Fixing the National Hockey League’s national broadcast schedule

More young stars and flex scheduling could do the trick.

Just once, I wish the National Hockey League would try something new with its marketing.

The league released its national broadcast schedule on Monday morning, and to the surprise of absolutely no one, the Chicago Blackhawks lead the way with 17 appearances on national television.

And that’s fine, I suppose. The Hawks still pull huge ratings for NBC whenever they’re on TV. The two-time defending Stanley Cup Champion Pittsburgh Penguins are in second place with 16 appearances. They’ve got the Cups and they’ve got the best player on the planet in Sidney Crosby. That makes a lot of sense. Not much else does. While identifying these problems below, I’ve got two suggestions on how to fix the league’s national broadcast schedule.

Start featuring the league’s younger stars

Once again, the NHL has opted to hammer on the same narratives its been pushing this entire decade instead of using its new, young stars to carry the game into the future.

The two most up-and-coming teams in this league are the Toronto Maple Leafs and Edmonton Oilers (Sidenote: I think Nashville has arrived now, which is why they’re not mentioned here). Each team is led by a No. 1 overall pick who is delivering on the expectations set for them, with Connor McDavid in Edmonton and Auston Matthews in Toronto. They’re each getting three national TV appearances this season. Three. The league has two of the brightest stars its had in years, and the average American sports fan will probably still not know they exist because the league won’t put them on national TV. Every McDavid/Matthews matchup should be a national broadcast, considering its just twice each regular season. Yet their two matchups are on a Thursday night in late November and a Sunday evening in December and probably won’t be available to those south of the Canadian border. That’s a disservice to American hockey fans.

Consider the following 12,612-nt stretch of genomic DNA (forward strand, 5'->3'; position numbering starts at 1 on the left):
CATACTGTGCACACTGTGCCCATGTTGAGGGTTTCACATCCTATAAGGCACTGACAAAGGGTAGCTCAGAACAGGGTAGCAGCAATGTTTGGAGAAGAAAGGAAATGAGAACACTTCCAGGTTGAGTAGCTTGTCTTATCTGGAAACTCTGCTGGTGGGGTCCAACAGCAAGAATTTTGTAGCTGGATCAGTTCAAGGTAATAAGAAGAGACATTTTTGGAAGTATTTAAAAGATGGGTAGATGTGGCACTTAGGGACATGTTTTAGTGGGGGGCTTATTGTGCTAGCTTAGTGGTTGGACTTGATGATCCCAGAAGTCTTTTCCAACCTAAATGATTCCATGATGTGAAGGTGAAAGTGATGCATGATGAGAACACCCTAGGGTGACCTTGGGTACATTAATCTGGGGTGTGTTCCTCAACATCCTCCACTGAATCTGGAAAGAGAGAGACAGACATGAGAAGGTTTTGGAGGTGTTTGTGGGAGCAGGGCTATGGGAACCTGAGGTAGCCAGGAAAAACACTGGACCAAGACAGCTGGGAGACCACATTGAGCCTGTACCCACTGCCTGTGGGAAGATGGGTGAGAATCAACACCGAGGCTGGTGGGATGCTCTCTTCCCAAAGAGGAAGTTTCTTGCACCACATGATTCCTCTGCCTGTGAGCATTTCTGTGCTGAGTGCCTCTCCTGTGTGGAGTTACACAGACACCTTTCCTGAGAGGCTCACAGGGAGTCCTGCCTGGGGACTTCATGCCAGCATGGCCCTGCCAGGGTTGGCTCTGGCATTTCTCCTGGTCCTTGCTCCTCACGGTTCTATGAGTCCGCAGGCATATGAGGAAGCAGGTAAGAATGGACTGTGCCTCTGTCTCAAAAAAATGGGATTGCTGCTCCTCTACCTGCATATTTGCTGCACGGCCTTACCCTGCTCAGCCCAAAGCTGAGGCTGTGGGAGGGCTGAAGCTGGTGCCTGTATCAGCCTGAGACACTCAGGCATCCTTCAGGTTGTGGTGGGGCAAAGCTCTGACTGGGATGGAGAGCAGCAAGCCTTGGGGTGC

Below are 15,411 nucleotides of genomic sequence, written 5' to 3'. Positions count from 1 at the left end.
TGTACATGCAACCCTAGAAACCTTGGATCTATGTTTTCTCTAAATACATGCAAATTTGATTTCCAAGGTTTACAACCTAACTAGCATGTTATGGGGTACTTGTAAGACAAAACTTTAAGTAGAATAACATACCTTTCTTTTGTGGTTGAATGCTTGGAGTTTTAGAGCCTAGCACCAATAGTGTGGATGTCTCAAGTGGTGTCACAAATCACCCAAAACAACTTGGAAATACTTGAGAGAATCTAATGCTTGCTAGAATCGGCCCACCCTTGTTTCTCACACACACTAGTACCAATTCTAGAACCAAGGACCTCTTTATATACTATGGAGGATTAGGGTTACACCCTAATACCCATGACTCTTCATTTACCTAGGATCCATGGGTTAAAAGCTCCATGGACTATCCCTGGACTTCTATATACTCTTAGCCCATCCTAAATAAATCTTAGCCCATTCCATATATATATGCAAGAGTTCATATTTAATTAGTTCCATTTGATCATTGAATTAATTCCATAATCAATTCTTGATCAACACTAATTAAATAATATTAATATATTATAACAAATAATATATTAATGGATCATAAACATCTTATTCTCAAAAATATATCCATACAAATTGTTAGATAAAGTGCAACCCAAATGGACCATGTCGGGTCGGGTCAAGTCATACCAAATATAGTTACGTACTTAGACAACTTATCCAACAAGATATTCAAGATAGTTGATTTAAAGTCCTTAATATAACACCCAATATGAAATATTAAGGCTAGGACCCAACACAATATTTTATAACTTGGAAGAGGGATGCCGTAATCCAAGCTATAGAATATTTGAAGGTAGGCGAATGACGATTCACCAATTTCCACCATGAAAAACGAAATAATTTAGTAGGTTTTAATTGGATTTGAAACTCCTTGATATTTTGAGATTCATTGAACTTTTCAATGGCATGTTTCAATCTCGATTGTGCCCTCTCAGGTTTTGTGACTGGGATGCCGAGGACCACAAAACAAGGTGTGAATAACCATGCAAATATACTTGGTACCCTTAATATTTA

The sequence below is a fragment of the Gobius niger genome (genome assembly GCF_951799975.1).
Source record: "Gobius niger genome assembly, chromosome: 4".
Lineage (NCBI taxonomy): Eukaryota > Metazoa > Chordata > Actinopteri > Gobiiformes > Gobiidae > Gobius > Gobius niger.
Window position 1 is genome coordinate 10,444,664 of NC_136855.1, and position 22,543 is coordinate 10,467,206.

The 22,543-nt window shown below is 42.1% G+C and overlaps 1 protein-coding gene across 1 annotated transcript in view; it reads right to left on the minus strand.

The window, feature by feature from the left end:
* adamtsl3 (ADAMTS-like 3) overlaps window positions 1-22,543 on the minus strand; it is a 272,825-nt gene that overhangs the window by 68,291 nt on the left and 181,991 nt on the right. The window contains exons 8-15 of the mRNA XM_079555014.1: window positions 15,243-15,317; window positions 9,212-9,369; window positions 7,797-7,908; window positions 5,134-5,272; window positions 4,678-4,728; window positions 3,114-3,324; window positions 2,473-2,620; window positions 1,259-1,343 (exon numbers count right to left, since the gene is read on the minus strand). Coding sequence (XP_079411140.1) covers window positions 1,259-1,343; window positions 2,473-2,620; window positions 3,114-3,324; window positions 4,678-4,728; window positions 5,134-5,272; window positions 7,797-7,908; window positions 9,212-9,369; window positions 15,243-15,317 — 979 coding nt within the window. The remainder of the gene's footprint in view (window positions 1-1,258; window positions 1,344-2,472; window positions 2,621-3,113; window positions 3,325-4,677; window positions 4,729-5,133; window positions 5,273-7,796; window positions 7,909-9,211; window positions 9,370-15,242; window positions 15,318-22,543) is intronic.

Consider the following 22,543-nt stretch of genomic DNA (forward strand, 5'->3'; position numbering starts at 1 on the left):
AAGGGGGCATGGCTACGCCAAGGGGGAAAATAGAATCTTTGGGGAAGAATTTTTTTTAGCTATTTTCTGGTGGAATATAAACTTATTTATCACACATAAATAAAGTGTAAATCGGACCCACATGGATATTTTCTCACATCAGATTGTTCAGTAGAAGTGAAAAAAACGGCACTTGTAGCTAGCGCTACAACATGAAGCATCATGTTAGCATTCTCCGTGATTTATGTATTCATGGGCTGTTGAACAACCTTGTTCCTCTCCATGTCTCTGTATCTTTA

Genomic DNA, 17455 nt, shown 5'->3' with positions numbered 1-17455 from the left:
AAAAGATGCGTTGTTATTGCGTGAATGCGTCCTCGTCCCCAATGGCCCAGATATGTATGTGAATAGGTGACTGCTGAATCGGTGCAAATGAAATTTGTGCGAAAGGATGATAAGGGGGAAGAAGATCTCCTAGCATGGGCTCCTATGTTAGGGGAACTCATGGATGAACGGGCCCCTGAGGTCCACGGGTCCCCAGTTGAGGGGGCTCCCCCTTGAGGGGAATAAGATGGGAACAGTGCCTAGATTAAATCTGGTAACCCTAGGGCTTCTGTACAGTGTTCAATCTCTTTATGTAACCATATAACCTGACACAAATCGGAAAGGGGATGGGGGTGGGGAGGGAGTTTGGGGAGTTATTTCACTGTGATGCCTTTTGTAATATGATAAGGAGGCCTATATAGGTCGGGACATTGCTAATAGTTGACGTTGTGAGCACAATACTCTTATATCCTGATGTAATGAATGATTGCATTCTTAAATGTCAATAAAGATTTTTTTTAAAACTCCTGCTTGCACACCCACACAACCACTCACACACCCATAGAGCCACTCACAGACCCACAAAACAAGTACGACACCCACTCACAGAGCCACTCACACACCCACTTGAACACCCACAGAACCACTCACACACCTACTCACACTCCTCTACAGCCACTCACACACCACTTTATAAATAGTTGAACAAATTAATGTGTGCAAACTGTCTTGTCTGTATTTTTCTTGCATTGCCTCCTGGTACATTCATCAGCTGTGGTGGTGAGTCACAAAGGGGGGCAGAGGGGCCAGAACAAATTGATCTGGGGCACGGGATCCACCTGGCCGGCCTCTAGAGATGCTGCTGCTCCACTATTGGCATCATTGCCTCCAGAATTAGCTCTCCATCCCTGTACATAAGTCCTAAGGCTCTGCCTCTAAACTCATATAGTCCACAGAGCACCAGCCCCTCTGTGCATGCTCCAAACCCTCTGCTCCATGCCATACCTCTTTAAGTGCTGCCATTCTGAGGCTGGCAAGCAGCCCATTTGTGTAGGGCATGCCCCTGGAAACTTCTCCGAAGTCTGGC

The league is going to need some new faces soon, too. Here in Chicago, Jonathan Toews will turn 30 during the next postseason and Kane hits 29 this November Sidney Crosby will be 30 next Monday. Alex Ovechkin is going to be 32 in September. The big stars that NBC touts each season are going to start fading in the not-too-distant future, and they’re going to need replacements. Better to get a head start on that now.

‘Rivalry Night’ and flex scheduling: an idea

“Rivalry Night” is a good idea, on principle. Rivalries are what make hockey great, and Hawks fans can agree, with the heydays of the Blackhawks feuds with the Vancouver Cancuks and the current disdain we all hold for the St. Louis Blues as recent examples of appointment hockey viewing. But some of these scheduled games are just not rivalries. A game between the Blackhawks and the Philadelphia Flyers hasn’t been noteworthy since June 2010, yet there it is as a “Rivalry Night” broadcast on November 1. Alex Ovechkin is an incredible player, but there is no rivalry between the Hawks and Washington Capitals, like the league will try to tell us on December 6.

You know what could help the NHL with some of these Wednesday night games? Stealing the NFL’s flex-scheduling option. In the back half of the NFL season, certain games featuring more noteworthy performances can be moved to the more desirable 3:00 CT broadcast in the late afternoon or even the Sunday Night Football national broadcast on NBC. It helps the league get more eyes on games that could have playoff implications or feature some of the games brightest stars. The NHL could benefit from a similar approach. Schedule a bunch of games for Wednesday nights, then pick one worthy game and “flex” it into the “Rivalry Night” broadcast each week. Maybe you could capitalize on a rivalry that develops over the course of a season. Or get us something more legitimate than the March 21 broadcast between noted rivals St. Louis and the ... Boston Bruins?

Or NBC could just start small and give us someone, anyone, or anything on the pregame show other than Mike Milbury. But I’m not holding my breath for that, either.